“The Substance Abuse and Crime Prevention Act of 2000 ․, which the voters of California enacted through Proposition 36, requires courts to order probation and community-based drug treatment rather than incarceration for certain criminal offenders who commit ‘ “nonviolent drug possession offense[s]” ’․  [Citation.]”  (People v. Guzman (2005) 35 Cal.4th 577, 583, fn. omitted.)  Thus, subdivision (a) of section 1210.1 provides in part:  “Notwithstanding any other provision of law, and except as provided in subdivision (b), any person convicted of a nonviolent drug possession offense shall receive probation.  As a condition of probation the court shall require participation in and completion of an appropriate drug treatment program․  A court may not impose incarceration as an additional condition of probation.” 3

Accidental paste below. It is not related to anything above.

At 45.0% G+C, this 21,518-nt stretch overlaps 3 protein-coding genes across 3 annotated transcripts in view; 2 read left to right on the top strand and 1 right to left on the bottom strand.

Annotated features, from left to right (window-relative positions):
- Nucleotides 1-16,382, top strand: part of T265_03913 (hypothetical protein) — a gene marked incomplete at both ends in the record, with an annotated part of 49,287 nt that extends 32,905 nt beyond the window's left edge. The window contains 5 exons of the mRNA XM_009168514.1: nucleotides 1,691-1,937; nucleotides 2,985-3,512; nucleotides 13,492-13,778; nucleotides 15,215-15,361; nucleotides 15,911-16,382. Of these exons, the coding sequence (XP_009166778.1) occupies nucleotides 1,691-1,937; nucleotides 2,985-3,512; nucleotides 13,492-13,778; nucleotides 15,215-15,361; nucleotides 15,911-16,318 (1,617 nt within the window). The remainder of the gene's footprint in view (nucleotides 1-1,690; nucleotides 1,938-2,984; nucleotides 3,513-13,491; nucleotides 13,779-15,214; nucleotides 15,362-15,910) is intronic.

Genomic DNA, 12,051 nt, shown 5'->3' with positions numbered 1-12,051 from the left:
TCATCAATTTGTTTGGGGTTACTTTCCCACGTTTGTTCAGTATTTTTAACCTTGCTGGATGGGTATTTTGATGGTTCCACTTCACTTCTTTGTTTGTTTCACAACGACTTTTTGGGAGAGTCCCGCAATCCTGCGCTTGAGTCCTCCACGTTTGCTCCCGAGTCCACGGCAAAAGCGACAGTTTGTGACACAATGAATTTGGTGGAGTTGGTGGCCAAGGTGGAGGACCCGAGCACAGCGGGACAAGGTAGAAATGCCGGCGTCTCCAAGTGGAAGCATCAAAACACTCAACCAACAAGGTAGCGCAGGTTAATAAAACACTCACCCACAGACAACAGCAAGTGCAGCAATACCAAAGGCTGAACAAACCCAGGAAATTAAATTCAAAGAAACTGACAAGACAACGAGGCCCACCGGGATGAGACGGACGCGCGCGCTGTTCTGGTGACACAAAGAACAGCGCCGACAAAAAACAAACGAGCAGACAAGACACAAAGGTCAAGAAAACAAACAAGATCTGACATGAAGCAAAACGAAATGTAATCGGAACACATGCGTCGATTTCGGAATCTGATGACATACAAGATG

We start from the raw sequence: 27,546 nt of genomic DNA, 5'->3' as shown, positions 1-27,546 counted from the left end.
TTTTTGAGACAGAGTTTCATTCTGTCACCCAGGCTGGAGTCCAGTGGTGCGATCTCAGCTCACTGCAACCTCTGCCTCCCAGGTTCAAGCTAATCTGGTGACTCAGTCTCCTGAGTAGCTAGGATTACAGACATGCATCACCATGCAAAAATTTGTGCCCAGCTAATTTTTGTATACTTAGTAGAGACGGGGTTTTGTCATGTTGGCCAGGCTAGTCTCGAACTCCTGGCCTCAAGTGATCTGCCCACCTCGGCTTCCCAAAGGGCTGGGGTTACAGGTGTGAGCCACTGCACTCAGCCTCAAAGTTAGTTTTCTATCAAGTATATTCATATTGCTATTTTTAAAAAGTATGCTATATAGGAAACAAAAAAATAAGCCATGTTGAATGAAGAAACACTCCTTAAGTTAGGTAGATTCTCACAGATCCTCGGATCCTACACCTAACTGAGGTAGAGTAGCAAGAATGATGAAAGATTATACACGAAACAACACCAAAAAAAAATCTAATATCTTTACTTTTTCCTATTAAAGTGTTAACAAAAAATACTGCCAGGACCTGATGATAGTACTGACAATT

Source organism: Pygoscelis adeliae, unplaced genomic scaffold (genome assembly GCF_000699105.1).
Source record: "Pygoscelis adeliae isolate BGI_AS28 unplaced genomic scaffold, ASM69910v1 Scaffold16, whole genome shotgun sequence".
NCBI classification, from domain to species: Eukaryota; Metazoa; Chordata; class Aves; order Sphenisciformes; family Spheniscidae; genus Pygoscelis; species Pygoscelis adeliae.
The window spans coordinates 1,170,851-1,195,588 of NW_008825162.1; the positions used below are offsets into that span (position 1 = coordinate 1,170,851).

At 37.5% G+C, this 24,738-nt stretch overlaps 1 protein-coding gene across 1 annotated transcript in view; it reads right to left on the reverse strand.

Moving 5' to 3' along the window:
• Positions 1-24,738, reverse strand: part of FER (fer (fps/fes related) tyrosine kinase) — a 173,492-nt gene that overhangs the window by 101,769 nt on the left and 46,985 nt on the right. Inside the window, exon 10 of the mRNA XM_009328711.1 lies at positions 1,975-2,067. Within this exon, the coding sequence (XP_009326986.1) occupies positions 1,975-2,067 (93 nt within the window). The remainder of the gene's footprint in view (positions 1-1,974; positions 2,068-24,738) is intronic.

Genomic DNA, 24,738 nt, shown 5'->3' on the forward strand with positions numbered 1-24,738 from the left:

Subdivision (b) of section 1210.1 sets out five factors that disqualify otherwise eligible defendants from Proposition 36 probation.  They “can be summarized as:  1) conviction of prior strike offenses within five years;  2) convictions in the same proceeding for a nondrug misdemeanor or for any felony;  3) firearm involvement;  4) refusal of drug treatment;  and 5) two prior failures of Proposition 36 treatment programs and proof of unamenability to drug treatment.  [Citation.]”  (People v. Esparza (2003) 107 Cal.App.4th 691, 696 (Esparza ).)

In large part because defendant was sentenced immediately following his no contest plea so that no formal report was prepared by the probation officer, the record is insufficient to establish whether defendant fell within any of the foregoing exceptions to mandatory probation and drug treatment.4  Accordingly, the trial court should have determined his eligibility and proceeded accordingly.